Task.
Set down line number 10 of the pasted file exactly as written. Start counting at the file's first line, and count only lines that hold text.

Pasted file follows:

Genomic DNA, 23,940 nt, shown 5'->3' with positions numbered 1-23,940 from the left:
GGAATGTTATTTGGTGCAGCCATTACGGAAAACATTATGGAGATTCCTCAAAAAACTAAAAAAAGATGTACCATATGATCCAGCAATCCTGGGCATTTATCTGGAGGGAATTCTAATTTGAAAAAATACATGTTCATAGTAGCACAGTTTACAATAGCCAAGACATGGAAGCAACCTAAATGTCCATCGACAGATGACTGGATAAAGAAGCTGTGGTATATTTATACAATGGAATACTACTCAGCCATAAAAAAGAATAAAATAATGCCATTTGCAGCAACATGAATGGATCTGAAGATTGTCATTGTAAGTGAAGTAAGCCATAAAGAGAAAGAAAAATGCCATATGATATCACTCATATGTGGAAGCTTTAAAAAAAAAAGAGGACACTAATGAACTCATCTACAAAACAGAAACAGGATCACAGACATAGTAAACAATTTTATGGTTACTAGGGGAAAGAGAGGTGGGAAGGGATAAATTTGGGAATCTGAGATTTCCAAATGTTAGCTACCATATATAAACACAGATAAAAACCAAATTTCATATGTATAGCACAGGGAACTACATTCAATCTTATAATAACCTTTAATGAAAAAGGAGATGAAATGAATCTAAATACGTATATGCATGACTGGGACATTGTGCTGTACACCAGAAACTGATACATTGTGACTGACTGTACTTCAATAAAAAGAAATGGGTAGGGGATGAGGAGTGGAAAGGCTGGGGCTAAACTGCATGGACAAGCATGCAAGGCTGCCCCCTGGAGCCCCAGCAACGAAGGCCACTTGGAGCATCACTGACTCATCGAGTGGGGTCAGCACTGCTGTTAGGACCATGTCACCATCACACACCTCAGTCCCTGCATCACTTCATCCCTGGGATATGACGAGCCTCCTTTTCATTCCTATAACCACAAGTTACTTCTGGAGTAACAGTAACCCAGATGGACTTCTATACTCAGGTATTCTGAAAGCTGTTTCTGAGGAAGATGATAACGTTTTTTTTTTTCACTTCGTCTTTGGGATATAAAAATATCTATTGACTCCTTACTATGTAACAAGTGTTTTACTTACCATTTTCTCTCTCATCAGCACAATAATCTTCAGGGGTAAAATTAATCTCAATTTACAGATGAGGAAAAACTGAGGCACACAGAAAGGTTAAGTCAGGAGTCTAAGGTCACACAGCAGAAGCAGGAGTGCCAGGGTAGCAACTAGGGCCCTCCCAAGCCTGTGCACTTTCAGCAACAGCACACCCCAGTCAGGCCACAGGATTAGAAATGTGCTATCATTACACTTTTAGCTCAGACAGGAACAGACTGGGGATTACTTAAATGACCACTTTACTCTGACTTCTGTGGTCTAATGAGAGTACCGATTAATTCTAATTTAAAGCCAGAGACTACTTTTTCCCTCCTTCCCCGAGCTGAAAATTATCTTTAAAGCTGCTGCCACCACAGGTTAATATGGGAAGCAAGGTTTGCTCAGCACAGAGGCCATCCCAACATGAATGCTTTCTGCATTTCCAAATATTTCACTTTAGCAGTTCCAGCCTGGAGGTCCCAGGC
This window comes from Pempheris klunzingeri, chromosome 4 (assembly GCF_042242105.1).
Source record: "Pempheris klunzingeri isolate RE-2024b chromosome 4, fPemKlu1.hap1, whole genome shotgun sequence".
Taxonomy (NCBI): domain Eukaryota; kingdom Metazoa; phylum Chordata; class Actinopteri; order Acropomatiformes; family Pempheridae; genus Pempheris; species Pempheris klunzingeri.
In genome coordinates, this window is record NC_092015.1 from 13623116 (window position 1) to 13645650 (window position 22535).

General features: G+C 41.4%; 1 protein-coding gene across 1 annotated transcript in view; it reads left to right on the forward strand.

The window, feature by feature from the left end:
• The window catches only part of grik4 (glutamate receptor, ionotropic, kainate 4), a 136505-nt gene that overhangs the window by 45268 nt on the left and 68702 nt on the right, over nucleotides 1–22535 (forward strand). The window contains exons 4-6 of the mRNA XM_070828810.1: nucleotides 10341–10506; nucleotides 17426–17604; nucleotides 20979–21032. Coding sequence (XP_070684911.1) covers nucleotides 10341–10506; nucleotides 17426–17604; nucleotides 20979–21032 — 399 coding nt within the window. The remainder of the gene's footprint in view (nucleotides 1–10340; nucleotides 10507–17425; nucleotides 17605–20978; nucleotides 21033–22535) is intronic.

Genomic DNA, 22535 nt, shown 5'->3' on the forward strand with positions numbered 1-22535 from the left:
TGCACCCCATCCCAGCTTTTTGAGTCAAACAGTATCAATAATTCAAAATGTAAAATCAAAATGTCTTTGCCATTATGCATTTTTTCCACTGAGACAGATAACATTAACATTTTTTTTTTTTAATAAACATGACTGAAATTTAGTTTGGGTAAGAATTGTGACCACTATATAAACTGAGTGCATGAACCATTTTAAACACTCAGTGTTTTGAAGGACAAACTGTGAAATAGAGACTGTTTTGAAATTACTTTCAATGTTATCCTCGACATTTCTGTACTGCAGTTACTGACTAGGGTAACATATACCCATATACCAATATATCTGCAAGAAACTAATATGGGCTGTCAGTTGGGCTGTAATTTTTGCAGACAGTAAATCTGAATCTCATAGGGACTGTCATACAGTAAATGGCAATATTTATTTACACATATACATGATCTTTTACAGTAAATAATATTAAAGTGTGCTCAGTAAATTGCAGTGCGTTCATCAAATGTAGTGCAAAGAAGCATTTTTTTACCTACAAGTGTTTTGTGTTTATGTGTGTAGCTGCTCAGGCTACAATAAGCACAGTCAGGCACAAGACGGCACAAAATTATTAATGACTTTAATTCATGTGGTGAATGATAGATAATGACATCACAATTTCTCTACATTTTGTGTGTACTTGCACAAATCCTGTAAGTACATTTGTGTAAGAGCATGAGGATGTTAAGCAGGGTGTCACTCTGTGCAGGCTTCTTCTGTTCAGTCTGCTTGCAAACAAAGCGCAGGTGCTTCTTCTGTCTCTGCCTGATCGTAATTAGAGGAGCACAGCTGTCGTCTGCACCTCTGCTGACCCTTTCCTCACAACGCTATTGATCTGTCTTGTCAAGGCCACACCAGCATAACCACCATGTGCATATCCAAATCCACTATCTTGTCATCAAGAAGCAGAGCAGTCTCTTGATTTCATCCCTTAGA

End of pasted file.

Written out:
Genomic DNA, 22535 nt, shown 5'->3' on the forward strand with positions numbered 1-22535 from the left: